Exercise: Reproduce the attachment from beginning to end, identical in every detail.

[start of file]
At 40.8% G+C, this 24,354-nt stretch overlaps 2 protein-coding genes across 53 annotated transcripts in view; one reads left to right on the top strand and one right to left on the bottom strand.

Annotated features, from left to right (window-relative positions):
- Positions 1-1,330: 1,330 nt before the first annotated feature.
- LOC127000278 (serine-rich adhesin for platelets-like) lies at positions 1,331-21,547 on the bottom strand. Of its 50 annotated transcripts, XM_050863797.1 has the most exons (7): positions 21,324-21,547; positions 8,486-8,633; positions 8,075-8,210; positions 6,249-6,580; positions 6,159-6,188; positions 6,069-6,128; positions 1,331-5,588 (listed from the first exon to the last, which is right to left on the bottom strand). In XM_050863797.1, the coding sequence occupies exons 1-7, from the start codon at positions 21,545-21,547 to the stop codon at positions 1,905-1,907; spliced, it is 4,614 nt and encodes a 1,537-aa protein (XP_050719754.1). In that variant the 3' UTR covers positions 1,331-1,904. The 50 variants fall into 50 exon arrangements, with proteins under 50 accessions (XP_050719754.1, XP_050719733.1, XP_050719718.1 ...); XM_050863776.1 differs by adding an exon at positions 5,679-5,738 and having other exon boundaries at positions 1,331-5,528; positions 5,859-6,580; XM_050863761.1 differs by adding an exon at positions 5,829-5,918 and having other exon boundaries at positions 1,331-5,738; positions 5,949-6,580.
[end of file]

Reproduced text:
At 40.8% G+C, this 24,354-nt stretch overlaps 2 protein-coding genes across 53 annotated transcripts in view; one reads left to right on the top strand and one right to left on the bottom strand.

Annotated features, from left to right (window-relative positions):
- Positions 1-1,330: 1,330 nt before the first annotated feature.
- LOC127000278 (serine-rich adhesin for platelets-like) lies at positions 1,331-21,547 on the bottom strand. Of its 50 annotated transcripts, XM_050863797.1 has the most exons (7): positions 21,324-21,547; positions 8,486-8,633; positions 8,075-8,210; positions 6,249-6,580; positions 6,159-6,188; positions 6,069-6,128; positions 1,331-5,588 (listed from the first exon to the last, which is right to left on the bottom strand). In XM_050863797.1, the coding sequence occupies exons 1-7, from the start codon at positions 21,545-21,547 to the stop codon at positions 1,905-1,907; spliced, it is 4,614 nt and encodes a 1,537-aa protein (XP_050719754.1). In that variant the 3' UTR covers positions 1,331-1,904. The 50 variants fall into 50 exon arrangements, with proteins under 50 accessions (XP_050719754.1, XP_050719733.1, XP_050719718.1 ...); XM_050863776.1 differs by adding an exon at positions 5,679-5,738 and having other exon boundaries at positions 1,331-5,528; positions 5,859-6,580; XM_050863761.1 differs by adding an exon at positions 5,829-5,918 and having other exon boundaries at positions 1,331-5,738; positions 5,949-6,580.